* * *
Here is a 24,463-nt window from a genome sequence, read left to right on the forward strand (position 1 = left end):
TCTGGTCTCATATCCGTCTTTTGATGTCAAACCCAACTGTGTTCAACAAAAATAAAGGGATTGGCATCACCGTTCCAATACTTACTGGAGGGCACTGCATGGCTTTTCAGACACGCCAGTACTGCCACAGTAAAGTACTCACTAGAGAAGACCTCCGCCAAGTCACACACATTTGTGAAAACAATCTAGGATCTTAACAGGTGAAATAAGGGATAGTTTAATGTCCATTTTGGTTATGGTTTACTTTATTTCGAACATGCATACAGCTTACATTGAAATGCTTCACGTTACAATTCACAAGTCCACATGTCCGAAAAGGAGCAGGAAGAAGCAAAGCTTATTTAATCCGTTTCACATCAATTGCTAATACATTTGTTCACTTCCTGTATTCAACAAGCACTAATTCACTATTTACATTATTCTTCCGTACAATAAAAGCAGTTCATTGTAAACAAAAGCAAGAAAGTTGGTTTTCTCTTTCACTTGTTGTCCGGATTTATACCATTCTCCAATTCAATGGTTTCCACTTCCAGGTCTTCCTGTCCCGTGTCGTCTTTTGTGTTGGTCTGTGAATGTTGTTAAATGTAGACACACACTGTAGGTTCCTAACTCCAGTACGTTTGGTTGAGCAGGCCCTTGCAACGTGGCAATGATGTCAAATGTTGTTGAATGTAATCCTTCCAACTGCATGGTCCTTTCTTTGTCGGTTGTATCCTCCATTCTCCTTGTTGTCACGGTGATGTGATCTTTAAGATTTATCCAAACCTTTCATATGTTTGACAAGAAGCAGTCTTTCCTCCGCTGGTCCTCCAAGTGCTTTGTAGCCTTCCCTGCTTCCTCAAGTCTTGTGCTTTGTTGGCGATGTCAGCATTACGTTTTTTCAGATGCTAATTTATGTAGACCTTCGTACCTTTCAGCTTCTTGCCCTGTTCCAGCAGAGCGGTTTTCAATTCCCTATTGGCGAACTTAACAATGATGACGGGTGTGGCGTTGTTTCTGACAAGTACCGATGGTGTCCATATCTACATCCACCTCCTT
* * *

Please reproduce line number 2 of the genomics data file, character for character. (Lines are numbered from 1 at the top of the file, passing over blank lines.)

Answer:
TCTGGTCTCATATCCGTCTTTTGATGTCAAACCCAACTGTGTTCAACAAAAATAAAGGGATTGGCATCACCGTTCCAATACTTACTGGAGGGCACTGCATGGCTTTTCAGACACGCCAGTACTGCCACAGTAAAGTACTCACTAGAGAAGACCTCCGCCAAGTCACACACATTTGTGAAAACAATCTAGGATCTTAACAGGTGAAATAAGGGATAGTTTAATGTCCATTTTGGTTATGGTTTACTTTATTTCGAACATGCATACAGCTTACATTGAAATGCTTCACGTTACAATTCACAAGTCCACATGTCCGAAAAGGAGCAGGAAGAAGCAAAGCTTATTTAATCCGTTTCACATCAATTGCTAATACATTTGTTCACTTCCTGTATTCAACAAGCACTAATTCACTATTTACATTATTCTTCCGTACAATAAAAGCAGTTCATTGTAAACAAAAGCAAGAAAGTTGGTTTTCTCTTTCACTTGTTGTCCGGATTTATACCATTCTCCAATTCAATGGTTTCCACTTCCAGGTCTTCCTGTCCCGTGTCGTCTTTTGTGTTGGTCTGTGAATGTTGTTAAATGTAGACACACACTGTAGGTTCCTAACTCCAGTACGTTTGGTTGAGCAGGCCCTTGCAACGTGGCAATGATGTCAAATGTTGTTGAATGTAATCCTTCCAACTGCATGGTCCTTTCTTTGTCGGTTGTATCCTCCATTCTCCTTGTTGTCACGGTGATGTGATCTTTAAGATTTATCCAAACCTTTCATATGTTTGACAAGAAGCAGTCTTTCCTCCGCTGGTCCTCCAAGTGCTTTGTAGCCTTCCCTGCTTCCTCAAGTCTTGTGCTTTGTTGGCGATGTCAGCATTACGTTTTTTCAGATGCTAATTTATGTAGACCTTCGTACCTTTCAGCTTCTTGCCCTGTTCCAGCAGAGCGGTTTTCAATTCCCTATTGGCGAACTTAACAATGATGACGGGTGTGGCGTTGTTTCTGACAAGTACCGATGGTGTCCATATCTACATCCACCTCCTT